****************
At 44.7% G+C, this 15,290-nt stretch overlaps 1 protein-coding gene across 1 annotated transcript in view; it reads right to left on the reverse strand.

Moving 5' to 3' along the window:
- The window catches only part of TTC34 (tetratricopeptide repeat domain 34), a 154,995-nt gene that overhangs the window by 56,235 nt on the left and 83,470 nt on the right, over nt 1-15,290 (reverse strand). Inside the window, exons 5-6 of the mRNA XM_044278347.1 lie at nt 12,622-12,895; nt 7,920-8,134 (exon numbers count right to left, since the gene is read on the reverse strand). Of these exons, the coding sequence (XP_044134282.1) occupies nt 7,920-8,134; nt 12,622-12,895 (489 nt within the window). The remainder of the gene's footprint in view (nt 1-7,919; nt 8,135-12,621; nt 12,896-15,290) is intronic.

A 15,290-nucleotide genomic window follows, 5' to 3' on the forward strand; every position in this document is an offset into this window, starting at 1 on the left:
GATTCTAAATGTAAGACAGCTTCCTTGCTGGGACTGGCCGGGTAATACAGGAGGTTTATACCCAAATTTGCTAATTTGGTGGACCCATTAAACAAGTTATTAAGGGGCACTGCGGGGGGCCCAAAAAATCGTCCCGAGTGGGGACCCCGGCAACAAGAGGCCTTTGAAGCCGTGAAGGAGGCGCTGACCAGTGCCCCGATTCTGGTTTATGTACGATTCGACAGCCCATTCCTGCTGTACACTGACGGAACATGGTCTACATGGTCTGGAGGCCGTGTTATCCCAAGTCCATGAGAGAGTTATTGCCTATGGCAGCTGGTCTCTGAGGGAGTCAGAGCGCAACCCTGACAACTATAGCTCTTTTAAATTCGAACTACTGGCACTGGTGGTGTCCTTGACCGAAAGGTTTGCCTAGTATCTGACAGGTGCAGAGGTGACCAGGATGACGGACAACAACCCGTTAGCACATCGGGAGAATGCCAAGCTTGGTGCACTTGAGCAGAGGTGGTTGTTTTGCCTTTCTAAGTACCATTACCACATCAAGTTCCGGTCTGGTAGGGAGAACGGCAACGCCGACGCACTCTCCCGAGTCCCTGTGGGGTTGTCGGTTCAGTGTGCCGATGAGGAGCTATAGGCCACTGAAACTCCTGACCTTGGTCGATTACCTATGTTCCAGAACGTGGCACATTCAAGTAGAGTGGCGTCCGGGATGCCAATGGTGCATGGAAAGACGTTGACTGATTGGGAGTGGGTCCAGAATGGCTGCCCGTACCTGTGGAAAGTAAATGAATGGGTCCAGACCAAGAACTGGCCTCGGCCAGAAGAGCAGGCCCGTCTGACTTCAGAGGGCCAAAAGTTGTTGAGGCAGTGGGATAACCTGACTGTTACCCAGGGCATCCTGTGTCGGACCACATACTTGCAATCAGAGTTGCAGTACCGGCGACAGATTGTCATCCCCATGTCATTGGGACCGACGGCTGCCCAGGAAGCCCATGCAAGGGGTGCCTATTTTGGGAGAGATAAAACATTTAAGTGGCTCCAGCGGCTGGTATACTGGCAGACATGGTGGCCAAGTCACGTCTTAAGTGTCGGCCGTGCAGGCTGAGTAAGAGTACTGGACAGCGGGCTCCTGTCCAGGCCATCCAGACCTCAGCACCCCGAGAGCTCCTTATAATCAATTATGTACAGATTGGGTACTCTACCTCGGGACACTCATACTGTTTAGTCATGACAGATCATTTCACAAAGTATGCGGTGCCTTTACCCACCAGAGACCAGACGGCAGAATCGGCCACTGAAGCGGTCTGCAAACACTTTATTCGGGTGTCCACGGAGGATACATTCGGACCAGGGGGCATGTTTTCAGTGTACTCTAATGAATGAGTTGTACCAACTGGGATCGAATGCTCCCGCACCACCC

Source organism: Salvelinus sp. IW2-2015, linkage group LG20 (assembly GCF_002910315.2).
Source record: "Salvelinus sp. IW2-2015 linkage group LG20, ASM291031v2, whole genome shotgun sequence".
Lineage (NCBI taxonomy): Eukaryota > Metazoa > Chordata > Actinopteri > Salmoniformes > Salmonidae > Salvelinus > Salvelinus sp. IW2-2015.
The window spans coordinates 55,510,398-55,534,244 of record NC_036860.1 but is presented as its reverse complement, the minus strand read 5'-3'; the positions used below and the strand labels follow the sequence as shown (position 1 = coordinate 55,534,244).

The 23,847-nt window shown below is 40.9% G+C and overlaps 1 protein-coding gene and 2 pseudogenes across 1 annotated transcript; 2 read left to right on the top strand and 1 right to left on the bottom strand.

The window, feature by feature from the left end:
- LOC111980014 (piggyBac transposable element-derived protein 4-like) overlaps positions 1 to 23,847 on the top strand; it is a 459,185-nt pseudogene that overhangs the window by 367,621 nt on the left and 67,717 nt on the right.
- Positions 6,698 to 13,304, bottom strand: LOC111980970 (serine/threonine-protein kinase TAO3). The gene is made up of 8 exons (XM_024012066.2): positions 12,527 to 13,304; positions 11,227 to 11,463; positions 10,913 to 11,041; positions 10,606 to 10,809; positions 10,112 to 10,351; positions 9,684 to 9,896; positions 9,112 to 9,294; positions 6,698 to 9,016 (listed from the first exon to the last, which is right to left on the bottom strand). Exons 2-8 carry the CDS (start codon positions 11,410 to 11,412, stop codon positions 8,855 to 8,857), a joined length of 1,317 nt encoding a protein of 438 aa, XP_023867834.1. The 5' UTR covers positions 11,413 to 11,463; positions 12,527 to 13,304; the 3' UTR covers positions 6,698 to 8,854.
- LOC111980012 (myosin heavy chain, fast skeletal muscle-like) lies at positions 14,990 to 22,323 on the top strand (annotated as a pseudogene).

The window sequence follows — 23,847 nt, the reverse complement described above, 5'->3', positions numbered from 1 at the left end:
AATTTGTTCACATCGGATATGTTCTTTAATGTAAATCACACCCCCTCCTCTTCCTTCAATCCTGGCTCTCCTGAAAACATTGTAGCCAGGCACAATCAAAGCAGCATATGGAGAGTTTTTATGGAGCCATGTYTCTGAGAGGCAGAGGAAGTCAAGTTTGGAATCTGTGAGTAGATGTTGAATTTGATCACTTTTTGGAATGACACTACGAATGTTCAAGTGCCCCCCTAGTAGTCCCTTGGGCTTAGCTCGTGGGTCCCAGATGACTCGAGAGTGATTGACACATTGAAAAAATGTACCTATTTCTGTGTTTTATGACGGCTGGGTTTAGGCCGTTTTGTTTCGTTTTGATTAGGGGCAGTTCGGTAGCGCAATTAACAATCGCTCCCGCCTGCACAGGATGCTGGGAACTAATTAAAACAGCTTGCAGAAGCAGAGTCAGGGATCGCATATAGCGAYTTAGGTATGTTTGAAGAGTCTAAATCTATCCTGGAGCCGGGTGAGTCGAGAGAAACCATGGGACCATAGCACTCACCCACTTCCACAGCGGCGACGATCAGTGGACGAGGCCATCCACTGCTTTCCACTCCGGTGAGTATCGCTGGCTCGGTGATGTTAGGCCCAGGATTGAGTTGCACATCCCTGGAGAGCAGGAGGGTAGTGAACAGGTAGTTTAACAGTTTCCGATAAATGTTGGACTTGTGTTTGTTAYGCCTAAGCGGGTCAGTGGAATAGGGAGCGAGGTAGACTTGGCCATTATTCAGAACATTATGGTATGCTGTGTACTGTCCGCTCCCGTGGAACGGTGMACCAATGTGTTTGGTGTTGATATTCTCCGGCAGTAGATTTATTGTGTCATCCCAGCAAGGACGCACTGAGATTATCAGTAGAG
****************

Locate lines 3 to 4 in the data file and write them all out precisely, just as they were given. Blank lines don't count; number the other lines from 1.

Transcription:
- The window catches only part of TTC34 (tetratricopeptide repeat domain 34), a 154,995-nt gene that overhangs the window by 56,235 nt on the left and 83,470 nt on the right, over nt 1-15,290 (reverse strand). Inside the window, exons 5-6 of the mRNA XM_044278347.1 lie at nt 12,622-12,895; nt 7,920-8,134 (exon numbers count right to left, since the gene is read on the reverse strand). Of these exons, the coding sequence (XP_044134282.1) occupies nt 7,920-8,134; nt 12,622-12,895 (489 nt within the window). The remainder of the gene's footprint in view (nt 1-7,919; nt 8,135-12,621; nt 12,896-15,290) is intronic.

A 15,290-nucleotide genomic window follows, 5' to 3' on the forward strand; every position in this document is an offset into this window, starting at 1 on the left: